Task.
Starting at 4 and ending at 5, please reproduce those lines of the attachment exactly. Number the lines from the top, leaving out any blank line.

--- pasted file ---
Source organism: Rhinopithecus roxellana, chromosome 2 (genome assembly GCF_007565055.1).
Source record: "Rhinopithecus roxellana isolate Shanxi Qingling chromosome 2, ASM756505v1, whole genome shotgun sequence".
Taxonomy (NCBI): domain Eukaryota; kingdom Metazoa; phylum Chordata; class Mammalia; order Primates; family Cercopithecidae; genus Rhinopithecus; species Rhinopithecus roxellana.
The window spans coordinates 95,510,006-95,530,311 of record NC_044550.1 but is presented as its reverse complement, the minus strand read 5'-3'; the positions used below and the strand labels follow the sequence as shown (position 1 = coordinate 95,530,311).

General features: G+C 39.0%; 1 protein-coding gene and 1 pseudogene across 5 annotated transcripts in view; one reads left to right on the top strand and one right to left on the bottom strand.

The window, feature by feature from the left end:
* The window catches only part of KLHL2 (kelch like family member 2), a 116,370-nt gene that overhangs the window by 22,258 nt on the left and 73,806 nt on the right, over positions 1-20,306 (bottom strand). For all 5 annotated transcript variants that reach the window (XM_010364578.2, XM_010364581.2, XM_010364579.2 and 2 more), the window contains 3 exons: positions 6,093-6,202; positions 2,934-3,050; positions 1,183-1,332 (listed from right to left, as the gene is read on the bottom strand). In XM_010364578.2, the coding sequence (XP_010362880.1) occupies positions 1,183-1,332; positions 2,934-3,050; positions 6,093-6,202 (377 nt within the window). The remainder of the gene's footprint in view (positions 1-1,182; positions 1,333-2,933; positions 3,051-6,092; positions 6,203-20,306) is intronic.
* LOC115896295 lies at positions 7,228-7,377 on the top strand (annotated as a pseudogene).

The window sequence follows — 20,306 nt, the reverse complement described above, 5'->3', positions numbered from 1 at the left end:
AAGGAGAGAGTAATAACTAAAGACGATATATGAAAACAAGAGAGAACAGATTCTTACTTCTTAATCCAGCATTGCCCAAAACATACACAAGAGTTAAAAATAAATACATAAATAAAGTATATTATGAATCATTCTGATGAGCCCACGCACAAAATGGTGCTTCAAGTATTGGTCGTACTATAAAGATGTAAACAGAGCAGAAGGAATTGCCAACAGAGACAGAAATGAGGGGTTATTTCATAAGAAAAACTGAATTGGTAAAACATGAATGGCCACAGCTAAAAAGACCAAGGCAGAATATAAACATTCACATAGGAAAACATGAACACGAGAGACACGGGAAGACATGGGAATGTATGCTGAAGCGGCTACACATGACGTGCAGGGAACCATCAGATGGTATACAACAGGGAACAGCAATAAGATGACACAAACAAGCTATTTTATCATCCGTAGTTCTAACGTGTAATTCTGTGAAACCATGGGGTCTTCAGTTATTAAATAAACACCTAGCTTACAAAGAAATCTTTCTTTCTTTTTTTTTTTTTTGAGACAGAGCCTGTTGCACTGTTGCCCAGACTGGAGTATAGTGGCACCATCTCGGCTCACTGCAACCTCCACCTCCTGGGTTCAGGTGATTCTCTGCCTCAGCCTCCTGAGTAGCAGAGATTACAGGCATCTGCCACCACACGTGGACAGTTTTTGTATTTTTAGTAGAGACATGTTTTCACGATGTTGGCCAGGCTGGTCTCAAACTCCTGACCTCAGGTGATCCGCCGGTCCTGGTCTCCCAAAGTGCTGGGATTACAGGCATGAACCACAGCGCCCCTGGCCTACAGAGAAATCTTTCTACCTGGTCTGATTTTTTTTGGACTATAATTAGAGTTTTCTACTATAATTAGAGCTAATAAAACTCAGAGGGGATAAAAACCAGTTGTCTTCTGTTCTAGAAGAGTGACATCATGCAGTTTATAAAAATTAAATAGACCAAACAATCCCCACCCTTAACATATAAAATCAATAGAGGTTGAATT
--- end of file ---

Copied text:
The window spans coordinates 95,510,006-95,530,311 of record NC_044550.1 but is presented as its reverse complement, the minus strand read 5'-3'; the positions used below and the strand labels follow the sequence as shown (position 1 = coordinate 95,530,311).

General features: G+C 39.0%; 1 protein-coding gene and 1 pseudogene across 5 annotated transcripts in view; one reads left to right on the top strand and one right to left on the bottom strand.